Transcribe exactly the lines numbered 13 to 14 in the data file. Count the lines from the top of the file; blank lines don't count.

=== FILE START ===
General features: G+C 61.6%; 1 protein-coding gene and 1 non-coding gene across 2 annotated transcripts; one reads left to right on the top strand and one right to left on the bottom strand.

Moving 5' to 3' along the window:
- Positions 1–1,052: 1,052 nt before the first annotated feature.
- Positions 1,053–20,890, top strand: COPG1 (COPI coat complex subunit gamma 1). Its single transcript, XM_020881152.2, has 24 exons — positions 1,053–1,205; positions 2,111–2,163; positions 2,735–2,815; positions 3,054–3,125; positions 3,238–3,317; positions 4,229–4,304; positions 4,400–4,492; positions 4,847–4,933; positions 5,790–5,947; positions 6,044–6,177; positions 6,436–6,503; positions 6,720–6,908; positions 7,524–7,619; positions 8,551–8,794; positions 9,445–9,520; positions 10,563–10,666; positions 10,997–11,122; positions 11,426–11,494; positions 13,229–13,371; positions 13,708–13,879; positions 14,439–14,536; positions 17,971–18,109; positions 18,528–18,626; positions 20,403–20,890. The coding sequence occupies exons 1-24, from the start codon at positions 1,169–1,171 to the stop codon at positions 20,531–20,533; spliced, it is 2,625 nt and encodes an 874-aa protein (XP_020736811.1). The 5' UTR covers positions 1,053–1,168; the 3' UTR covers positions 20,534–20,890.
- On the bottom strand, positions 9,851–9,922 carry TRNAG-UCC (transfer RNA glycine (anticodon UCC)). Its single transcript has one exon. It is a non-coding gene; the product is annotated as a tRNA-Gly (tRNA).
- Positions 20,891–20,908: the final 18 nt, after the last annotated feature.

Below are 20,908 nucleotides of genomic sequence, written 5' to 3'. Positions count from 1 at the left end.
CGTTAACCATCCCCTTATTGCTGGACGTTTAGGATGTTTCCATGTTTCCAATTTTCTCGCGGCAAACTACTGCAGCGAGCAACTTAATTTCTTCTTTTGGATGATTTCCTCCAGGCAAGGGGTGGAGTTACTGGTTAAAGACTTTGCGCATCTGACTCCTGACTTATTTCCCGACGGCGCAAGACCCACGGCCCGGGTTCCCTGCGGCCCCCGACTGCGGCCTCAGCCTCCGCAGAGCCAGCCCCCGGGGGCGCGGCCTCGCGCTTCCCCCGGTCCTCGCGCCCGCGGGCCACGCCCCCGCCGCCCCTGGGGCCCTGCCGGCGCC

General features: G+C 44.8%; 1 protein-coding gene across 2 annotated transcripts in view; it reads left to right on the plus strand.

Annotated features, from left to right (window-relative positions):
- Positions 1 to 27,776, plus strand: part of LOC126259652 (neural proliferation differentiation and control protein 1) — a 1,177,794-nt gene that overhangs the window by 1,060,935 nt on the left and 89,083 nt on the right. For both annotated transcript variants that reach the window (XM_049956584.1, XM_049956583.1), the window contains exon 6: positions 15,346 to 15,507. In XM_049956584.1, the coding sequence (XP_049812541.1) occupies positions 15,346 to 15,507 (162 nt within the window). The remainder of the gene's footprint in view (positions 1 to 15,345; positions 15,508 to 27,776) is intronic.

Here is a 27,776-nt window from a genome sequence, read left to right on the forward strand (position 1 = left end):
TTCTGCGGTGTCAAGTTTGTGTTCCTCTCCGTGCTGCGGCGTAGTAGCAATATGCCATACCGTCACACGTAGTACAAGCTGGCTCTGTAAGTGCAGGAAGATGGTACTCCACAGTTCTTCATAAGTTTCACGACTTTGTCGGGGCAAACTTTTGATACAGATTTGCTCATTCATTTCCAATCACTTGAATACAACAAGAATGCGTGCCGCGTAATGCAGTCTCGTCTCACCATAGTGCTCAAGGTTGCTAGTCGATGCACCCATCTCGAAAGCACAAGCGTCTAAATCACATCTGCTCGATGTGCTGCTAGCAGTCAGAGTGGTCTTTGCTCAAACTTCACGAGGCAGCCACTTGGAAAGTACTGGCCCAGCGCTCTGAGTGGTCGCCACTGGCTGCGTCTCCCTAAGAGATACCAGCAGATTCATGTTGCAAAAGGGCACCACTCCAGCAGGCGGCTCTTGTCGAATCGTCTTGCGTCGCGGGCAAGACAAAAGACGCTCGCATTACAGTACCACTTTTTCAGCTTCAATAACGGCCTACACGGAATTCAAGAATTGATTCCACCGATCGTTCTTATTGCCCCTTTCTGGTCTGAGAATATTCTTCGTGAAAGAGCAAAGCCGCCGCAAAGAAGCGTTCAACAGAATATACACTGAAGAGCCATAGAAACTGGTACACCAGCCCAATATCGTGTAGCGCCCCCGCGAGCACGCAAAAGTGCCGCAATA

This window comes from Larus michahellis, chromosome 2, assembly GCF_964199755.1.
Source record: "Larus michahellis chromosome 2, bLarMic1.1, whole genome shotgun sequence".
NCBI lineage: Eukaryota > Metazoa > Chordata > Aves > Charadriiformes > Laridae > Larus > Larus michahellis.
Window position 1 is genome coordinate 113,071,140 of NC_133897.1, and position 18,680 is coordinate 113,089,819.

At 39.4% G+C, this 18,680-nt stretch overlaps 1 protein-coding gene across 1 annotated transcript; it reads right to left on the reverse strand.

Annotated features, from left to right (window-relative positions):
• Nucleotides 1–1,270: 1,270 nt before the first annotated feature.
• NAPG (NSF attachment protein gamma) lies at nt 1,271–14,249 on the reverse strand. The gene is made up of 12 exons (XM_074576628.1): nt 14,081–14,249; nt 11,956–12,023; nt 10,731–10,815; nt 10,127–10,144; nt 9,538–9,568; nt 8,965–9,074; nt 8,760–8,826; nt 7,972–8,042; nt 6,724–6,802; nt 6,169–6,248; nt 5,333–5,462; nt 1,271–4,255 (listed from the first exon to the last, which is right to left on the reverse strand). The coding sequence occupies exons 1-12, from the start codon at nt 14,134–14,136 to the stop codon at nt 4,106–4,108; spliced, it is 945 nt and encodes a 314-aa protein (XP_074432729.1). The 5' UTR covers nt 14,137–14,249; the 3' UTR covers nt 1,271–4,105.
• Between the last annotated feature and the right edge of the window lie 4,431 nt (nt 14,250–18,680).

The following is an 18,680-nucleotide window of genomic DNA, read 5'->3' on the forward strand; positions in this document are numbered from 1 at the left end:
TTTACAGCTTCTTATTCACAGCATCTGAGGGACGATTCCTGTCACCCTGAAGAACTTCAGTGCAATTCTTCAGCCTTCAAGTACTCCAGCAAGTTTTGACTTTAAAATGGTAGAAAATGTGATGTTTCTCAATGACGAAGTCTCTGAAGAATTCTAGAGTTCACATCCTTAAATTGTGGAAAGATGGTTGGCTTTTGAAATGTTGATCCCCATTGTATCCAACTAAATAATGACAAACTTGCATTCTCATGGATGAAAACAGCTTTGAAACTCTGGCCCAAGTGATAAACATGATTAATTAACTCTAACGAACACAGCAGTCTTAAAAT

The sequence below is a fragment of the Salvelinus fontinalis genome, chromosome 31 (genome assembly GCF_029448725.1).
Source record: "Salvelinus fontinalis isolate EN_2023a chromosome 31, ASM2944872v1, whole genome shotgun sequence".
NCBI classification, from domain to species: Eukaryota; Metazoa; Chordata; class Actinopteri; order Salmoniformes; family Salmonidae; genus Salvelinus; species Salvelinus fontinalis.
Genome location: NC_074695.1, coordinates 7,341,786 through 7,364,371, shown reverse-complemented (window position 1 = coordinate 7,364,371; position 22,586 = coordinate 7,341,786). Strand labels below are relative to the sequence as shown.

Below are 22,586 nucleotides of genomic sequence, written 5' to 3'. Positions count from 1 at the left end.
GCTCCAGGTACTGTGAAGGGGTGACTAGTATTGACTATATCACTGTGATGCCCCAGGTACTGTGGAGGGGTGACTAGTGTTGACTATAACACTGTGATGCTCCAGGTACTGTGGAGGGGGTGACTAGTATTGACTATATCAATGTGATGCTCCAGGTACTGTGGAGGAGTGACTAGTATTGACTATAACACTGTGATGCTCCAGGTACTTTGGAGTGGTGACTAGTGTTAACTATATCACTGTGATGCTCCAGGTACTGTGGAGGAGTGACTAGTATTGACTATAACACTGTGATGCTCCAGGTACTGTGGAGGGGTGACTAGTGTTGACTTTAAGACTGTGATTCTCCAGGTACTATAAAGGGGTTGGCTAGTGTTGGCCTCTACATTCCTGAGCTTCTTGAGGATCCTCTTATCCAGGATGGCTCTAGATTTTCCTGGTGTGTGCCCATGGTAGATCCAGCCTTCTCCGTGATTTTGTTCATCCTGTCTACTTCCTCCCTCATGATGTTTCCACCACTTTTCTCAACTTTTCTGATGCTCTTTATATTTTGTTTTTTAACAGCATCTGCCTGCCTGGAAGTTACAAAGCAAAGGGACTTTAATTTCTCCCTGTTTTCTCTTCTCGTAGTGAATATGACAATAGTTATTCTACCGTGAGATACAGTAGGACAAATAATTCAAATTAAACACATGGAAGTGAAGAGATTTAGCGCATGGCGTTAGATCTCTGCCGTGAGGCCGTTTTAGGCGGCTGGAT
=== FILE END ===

TTCTGCGGTGTCAAGTTTGTGTTCCTCTCCGTGCTGCGGCGTAGTAGCAATATGCCATACCGTCACACGTAGTACAAGCTGGCTCTGTAAGTGCAGGAAGATGGTACTCCACAGTTCTTCATAAGTTTCACGACTTTGTCGGGGCAAACTTTTGATACAGATTTGCTCATTCATTTCCAATCACTTGAATACAACAAGAATGCGTGCCGCGTAATGCAGTCTCGTCTCACCATAGTGCTCAAGGTTGCTAGTCGATGCACCCATCTCGAAAGCACAAGCGTCTAAATCACATCTGCTCGATGTGCTGCTAGCAGTCAGAGTGGTCTTTGCTCAAACTTCACGAGGCAGCCACTTGGAAAGTACTGGCCCAGCGCTCTGAGTGGTCGCCACTGGCTGCGTCTCCCTAAGAGATACCAGCAGATTCATGTTGCAAAAGGGCACCACTCCAGCAGGCGGCTCTTGTCGAATCGTCTTGCGTCGCGGGCAAGACAAAAGACGCTCGCATTACAGTACCACTTTTTCAGCTTCAATAACGGCCTACACGGAATTCAAGAATTGATTCCACCGATCGTTCTTATTGCCCCTTTCTGGTCTGAGAATATTCTTCGTGAAAGAGCAAAGCCGCCGCAAAGAAGCGTTCAACAGAATATACACTGAAGAGCCATAGAAACTGGTACACCAGCCCAATATCGTGTAGCGCCCCCGCGAGCACGCAAAAGTGCCGCAATA

This window comes from Larus michahellis, chromosome 2, assembly GCF_964199755.1.